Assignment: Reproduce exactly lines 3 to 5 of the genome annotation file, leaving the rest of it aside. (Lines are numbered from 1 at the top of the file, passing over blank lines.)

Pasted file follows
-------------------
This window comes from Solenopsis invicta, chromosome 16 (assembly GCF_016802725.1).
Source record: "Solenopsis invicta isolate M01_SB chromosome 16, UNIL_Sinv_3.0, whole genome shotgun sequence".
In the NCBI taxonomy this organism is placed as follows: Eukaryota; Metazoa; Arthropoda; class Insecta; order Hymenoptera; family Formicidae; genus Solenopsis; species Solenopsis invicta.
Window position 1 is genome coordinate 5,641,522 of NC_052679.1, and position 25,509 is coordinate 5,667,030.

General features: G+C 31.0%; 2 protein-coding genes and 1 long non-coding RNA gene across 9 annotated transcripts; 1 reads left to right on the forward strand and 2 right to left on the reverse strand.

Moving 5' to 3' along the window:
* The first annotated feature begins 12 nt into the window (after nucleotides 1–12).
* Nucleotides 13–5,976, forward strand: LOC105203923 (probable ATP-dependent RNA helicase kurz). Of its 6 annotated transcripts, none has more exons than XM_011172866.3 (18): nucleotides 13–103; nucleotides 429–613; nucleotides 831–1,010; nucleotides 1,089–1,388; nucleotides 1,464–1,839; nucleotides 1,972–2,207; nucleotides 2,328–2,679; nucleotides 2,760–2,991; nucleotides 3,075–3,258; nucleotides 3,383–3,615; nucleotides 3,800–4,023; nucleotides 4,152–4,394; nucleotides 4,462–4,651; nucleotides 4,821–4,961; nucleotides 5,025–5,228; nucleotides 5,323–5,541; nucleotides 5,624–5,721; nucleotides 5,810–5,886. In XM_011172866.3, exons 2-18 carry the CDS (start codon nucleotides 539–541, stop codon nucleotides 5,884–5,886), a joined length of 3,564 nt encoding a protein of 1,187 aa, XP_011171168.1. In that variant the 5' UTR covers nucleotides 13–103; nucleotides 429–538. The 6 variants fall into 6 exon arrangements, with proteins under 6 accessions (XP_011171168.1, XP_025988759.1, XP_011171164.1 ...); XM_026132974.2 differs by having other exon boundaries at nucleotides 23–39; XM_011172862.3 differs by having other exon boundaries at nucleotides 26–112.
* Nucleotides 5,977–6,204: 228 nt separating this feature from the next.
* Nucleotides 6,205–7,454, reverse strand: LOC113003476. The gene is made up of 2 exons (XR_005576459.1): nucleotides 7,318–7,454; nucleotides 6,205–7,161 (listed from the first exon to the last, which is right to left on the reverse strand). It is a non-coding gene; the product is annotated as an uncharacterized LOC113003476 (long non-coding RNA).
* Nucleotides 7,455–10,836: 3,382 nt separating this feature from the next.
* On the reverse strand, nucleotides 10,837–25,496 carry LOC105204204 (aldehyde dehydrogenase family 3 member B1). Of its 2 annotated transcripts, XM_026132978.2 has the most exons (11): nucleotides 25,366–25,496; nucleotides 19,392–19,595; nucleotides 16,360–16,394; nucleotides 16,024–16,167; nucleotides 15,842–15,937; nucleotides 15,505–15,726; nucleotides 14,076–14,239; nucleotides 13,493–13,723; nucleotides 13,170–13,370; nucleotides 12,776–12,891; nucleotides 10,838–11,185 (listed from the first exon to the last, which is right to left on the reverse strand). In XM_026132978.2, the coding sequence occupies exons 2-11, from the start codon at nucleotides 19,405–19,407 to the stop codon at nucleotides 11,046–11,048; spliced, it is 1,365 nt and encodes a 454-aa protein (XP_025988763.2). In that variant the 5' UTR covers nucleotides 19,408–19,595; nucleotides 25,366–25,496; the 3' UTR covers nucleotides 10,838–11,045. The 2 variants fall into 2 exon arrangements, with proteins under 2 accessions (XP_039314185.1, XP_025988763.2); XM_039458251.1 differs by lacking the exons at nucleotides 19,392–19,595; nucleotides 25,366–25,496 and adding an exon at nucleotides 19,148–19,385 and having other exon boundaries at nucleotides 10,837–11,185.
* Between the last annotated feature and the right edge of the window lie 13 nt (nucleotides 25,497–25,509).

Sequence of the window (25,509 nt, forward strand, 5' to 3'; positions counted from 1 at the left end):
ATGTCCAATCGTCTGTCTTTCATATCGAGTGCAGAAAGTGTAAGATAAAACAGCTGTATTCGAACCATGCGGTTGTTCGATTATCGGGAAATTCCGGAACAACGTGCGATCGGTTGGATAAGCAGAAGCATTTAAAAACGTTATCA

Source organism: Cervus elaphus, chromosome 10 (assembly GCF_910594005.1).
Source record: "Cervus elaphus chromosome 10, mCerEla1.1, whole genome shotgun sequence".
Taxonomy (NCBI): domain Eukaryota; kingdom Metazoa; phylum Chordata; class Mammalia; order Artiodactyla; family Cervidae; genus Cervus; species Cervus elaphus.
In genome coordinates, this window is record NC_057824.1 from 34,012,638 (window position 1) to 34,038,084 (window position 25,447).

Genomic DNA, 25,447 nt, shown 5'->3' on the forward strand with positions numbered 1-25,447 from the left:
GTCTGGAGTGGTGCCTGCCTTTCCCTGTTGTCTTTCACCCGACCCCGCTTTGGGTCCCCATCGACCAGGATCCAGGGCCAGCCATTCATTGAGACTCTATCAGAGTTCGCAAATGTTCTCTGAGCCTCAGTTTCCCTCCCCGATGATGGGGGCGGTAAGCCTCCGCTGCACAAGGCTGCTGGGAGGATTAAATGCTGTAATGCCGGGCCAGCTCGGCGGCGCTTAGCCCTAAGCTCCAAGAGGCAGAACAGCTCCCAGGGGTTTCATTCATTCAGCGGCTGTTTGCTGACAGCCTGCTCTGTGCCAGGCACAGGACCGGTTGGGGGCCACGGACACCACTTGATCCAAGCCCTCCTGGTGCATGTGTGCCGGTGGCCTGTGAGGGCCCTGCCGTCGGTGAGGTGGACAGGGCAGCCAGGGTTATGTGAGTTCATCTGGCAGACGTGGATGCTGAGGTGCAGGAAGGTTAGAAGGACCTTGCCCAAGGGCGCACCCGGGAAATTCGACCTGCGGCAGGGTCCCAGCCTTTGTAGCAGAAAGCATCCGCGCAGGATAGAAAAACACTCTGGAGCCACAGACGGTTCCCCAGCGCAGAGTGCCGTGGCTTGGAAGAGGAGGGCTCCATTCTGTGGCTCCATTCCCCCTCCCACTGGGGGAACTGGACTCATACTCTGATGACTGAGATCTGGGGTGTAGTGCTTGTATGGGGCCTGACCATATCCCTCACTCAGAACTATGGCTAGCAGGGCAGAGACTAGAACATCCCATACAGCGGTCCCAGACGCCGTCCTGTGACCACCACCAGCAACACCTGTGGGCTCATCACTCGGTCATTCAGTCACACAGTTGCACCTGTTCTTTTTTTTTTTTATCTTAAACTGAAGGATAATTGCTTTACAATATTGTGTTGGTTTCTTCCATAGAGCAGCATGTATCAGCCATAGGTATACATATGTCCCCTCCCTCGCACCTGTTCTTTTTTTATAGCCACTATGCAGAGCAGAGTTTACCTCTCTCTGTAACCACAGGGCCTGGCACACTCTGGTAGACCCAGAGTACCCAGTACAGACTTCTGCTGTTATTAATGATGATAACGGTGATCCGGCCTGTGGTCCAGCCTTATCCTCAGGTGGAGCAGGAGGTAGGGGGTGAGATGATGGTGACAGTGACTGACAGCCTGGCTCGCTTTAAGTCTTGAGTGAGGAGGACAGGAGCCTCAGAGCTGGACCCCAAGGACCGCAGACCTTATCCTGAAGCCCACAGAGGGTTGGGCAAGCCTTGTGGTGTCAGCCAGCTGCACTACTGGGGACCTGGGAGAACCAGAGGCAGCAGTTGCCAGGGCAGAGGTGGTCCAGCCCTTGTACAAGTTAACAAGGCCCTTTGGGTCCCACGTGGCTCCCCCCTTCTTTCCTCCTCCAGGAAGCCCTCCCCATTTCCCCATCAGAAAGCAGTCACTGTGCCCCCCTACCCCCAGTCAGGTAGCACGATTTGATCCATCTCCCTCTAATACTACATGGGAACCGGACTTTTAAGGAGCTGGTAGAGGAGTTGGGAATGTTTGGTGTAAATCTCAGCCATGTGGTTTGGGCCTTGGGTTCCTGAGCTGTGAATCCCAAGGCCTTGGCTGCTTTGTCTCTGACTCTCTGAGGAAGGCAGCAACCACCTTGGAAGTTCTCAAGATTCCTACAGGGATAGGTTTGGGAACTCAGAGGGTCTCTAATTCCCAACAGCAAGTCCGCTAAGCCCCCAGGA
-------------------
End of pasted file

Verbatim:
In the NCBI taxonomy this organism is placed as follows: Eukaryota; Metazoa; Arthropoda; class Insecta; order Hymenoptera; family Formicidae; genus Solenopsis; species Solenopsis invicta.
Window position 1 is genome coordinate 5,641,522 of NC_052679.1, and position 25,509 is coordinate 5,667,030.

General features: G+C 31.0%; 2 protein-coding genes and 1 long non-coding RNA gene across 9 annotated transcripts; 1 reads left to right on the forward strand and 2 right to left on the reverse strand.